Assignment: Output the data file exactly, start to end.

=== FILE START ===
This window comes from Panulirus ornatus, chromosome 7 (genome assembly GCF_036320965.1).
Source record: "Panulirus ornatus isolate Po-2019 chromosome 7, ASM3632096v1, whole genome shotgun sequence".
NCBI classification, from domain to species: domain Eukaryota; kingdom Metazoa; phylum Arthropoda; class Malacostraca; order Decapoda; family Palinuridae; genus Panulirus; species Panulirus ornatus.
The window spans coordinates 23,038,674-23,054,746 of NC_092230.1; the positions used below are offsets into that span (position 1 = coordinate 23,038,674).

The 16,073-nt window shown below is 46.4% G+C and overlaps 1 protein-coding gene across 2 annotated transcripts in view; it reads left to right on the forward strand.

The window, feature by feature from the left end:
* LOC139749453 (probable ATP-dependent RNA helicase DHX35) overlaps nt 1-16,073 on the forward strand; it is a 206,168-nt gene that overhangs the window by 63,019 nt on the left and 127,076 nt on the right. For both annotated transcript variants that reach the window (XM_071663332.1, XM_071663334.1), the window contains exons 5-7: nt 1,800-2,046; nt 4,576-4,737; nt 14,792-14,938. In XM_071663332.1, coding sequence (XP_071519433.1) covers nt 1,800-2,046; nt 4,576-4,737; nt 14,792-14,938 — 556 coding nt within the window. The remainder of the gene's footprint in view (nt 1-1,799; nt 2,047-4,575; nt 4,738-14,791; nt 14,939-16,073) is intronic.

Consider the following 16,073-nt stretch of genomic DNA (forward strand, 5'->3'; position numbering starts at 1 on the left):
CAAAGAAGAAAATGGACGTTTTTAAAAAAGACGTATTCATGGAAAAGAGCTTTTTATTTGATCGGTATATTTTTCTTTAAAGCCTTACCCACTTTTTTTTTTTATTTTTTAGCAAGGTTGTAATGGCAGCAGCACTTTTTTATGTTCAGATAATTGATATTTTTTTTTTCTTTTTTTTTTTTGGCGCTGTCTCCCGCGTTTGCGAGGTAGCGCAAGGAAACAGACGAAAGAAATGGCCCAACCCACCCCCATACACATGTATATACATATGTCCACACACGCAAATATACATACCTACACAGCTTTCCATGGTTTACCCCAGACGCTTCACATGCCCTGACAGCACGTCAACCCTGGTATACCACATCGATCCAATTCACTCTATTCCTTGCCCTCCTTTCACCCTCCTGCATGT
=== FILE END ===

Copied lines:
This window comes from Panulirus ornatus, chromosome 7 (genome assembly GCF_036320965.1).
Source record: "Panulirus ornatus isolate Po-2019 chromosome 7, ASM3632096v1, whole genome shotgun sequence".
NCBI classification, from domain to species: domain Eukaryota; kingdom Metazoa; phylum Arthropoda; class Malacostraca; order Decapoda; family Palinuridae; genus Panulirus; species Panulirus ornatus.
The window spans coordinates 23,038,674-23,054,746 of NC_092230.1; the positions used below are offsets into that span (position 1 = coordinate 23,038,674).

The 16,073-nt window shown below is 46.4% G+C and overlaps 1 protein-coding gene across 2 annotated transcripts in view; it reads left to right on the forward strand.

The window, feature by feature from the left end:
* LOC139749453 (probable ATP-dependent RNA helicase DHX35) overlaps nt 1-16,073 on the forward strand; it is a 206,168-nt gene that overhangs the window by 63,019 nt on the left and 127,076 nt on the right. For both annotated transcript variants that reach the window (XM_071663332.1, XM_071663334.1), the window contains exons 5-7: nt 1,800-2,046; nt 4,576-4,737; nt 14,792-14,938. In XM_071663332.1, coding sequence (XP_071519433.1) covers nt 1,800-2,046; nt 4,576-4,737; nt 14,792-14,938 — 556 coding nt within the window. The remainder of the gene's footprint in view (nt 1-1,799; nt 2,047-4,575; nt 4,738-14,791; nt 14,939-16,073) is intronic.

Consider the following 16,073-nt stretch of genomic DNA (forward strand, 5'->3'; position numbering starts at 1 on the left):
CAAAGAAGAAAATGGACGTTTTTAAAAAAGACGTATTCATGGAAAAGAGCTTTTTATTTGATCGGTATATTTTTCTTTAAAGCCTTACCCACTTTTTTTTTTTATTTTTTAGCAAGGTTGTAATGGCAGCAGCACTTTTTTATGTTCAGATAATTGATATTTTTTTTTTCTTTTTTTTTTTTGGCGCTGTCTCCCGCGTTTGCGAGGTAGCGCAAGGAAACAGACGAAAGAAATGGCCCAACCCACCCCCATACACATGTATATACATATGTCCACACACGCAAATATACATACCTACACAGCTTTCCATGGTTTACCCCAGACGCTTCACATGCCCTGACAGCACGTCAACCCTGGTATACCACATCGATCCAATTCACTCTATTCCTTGCCCTCCTTTCACCCTCCTGCATGT